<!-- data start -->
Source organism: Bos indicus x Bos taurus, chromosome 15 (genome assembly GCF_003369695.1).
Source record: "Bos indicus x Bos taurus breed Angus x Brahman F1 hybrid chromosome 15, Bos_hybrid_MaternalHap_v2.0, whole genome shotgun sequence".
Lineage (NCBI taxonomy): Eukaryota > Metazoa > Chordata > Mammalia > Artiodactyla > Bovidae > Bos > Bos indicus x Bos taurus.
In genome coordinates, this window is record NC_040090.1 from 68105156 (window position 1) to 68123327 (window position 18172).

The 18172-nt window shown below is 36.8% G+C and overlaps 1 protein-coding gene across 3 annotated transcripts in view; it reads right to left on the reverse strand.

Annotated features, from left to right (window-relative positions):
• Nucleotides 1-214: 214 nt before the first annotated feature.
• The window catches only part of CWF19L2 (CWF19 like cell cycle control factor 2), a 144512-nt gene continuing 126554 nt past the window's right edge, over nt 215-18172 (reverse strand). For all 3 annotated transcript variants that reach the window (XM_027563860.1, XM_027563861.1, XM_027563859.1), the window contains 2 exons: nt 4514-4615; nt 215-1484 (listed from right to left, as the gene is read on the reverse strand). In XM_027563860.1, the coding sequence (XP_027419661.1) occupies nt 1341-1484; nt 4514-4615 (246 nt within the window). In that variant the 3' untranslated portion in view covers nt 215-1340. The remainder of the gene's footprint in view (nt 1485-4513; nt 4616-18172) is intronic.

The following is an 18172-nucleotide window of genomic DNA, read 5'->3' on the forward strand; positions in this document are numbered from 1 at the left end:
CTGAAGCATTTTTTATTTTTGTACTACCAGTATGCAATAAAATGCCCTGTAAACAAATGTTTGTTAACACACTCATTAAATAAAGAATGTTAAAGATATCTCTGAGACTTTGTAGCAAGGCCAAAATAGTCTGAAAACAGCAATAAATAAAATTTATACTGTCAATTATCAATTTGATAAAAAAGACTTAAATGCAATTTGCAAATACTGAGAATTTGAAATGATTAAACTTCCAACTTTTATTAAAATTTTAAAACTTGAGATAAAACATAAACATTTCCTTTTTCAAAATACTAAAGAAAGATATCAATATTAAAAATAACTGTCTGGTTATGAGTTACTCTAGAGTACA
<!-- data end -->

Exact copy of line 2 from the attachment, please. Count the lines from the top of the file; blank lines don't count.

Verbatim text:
Source record: "Bos indicus x Bos taurus breed Angus x Brahman F1 hybrid chromosome 15, Bos_hybrid_MaternalHap_v2.0, whole genome shotgun sequence".